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The problem with password expiry

When it comes to password expiry, different companies have different policies.
Whilst the current industry standard is 90 days, a lot of companies do enforce a lower 30 days period or anything in between 30 and 90 days.
If you ask the users, they do not tend to be happy with changing passwords often and even at all (are you?)

The problem with changing passwords often is that, unless you are using some kind of password safe with random generated passwords, users tend to just change a letter or number at the end of their password (1, 2, 3 or 2019, 2020, etc.), chose another weak password all together or write it down somewhere.
And if users do that, then changing their passwords often does not improve your security posture.

We therefore advise not to go lower than 90 days when it comes to password expiry, in fact when it comes to authentication security, we would highly recommend that you enforce dual factor authentication through SMS or App for sensitive accounts (admin, key staff), this would only have a minimal impact on how people access their account in most cases.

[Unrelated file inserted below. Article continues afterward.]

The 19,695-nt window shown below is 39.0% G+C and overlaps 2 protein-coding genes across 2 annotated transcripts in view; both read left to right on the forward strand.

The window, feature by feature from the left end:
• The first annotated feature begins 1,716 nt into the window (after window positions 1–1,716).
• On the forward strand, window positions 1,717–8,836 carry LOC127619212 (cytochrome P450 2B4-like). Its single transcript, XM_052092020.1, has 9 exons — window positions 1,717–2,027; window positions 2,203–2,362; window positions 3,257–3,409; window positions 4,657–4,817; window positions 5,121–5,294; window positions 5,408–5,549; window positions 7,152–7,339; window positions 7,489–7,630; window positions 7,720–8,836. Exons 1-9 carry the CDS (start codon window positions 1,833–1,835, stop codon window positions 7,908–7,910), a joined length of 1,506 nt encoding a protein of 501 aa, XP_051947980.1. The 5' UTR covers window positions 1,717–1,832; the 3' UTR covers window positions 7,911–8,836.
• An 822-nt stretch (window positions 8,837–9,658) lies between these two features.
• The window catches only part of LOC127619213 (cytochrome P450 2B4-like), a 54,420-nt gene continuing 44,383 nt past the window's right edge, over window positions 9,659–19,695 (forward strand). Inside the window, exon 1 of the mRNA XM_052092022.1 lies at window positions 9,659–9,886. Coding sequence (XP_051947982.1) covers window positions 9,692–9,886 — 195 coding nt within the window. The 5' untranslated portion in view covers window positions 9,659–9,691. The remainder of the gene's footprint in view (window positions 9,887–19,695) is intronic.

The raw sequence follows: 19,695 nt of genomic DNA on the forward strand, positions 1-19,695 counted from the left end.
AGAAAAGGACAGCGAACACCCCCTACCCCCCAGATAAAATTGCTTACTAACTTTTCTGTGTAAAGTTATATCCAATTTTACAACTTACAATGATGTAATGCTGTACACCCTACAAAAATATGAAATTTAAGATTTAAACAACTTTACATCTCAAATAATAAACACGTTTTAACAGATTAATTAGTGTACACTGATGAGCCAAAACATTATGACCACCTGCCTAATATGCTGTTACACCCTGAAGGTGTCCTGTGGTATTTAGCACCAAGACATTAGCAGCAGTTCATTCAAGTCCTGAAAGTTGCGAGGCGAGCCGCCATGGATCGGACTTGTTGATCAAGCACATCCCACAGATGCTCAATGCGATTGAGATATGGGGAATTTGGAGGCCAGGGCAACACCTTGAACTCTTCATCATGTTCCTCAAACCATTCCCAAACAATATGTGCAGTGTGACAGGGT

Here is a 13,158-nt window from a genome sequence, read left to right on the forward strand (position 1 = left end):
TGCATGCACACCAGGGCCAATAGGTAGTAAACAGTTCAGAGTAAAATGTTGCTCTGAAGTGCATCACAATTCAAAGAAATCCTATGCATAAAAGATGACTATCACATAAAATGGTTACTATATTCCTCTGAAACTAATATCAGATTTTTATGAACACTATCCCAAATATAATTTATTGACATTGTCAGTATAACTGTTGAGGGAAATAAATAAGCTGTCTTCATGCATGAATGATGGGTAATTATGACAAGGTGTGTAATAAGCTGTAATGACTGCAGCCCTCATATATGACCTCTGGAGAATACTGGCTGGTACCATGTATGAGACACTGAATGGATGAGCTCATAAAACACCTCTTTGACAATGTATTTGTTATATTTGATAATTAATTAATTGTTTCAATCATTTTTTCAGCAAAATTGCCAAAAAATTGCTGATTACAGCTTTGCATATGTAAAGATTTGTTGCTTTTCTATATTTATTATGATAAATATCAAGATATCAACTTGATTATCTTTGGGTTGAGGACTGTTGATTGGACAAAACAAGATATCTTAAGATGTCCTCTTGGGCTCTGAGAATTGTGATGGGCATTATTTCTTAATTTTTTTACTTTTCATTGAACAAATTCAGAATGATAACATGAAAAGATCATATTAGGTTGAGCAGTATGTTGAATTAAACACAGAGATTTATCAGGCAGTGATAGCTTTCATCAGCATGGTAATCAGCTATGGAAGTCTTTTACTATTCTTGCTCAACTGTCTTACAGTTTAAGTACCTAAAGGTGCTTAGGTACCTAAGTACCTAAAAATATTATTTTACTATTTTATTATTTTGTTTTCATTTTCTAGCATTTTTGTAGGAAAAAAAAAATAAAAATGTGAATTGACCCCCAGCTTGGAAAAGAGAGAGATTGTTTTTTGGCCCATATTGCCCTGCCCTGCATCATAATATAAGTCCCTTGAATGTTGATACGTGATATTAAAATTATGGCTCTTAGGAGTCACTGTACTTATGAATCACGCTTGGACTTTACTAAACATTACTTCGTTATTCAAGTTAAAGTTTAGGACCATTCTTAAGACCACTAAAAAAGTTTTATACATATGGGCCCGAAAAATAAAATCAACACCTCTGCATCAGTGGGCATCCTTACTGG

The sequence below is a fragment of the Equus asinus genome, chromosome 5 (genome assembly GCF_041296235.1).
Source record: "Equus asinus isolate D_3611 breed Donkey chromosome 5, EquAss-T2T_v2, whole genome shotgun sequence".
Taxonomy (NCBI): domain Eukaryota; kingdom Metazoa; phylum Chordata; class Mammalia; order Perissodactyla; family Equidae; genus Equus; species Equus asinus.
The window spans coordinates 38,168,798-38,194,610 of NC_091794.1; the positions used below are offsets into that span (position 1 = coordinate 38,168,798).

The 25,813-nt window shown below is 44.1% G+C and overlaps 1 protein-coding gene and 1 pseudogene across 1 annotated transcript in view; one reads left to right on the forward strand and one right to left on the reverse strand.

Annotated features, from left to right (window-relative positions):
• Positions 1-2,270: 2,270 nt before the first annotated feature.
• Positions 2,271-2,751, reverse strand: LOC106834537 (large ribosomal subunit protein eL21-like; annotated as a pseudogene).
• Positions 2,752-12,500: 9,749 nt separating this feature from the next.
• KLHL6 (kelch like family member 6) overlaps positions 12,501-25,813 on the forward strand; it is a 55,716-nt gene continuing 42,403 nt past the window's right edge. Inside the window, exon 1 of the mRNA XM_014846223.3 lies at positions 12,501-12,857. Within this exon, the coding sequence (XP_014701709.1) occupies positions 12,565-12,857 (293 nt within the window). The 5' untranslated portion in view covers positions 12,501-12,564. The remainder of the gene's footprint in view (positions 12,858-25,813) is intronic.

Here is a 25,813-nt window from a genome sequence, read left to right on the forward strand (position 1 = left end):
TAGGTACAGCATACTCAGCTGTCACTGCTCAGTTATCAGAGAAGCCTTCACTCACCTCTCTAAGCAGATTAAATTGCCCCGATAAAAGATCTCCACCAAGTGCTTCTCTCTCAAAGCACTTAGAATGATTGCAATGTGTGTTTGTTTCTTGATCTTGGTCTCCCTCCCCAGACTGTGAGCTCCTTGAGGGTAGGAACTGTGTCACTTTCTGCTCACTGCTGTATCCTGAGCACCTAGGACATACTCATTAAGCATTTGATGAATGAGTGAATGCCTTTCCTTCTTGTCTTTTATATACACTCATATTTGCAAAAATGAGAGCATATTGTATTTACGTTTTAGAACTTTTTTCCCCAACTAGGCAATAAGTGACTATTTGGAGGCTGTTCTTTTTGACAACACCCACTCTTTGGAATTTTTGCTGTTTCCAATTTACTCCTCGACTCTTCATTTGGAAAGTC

Furthermore, the industry is leaning towards a … non expiry password! More and more companies have realized the risks associated with expiring passwords too often and none other than Microsoft seems to be taking that stance! (maybe in a timid way)
You can read a white paper from Microsoft on that topic here (from 2016!):


To conclude, passwords should indeed be changed when compromised (leaked, shared, etc) or not following a strong password policy. In some cases there might even be a regulatory requirements to expire passwords after a set amount of time (PCI DSS). However, you should also consider the security and operational benefits of using non expiry passwords, especially when combined with dual factor authentication and monitoring/alerting on suspicious logins.

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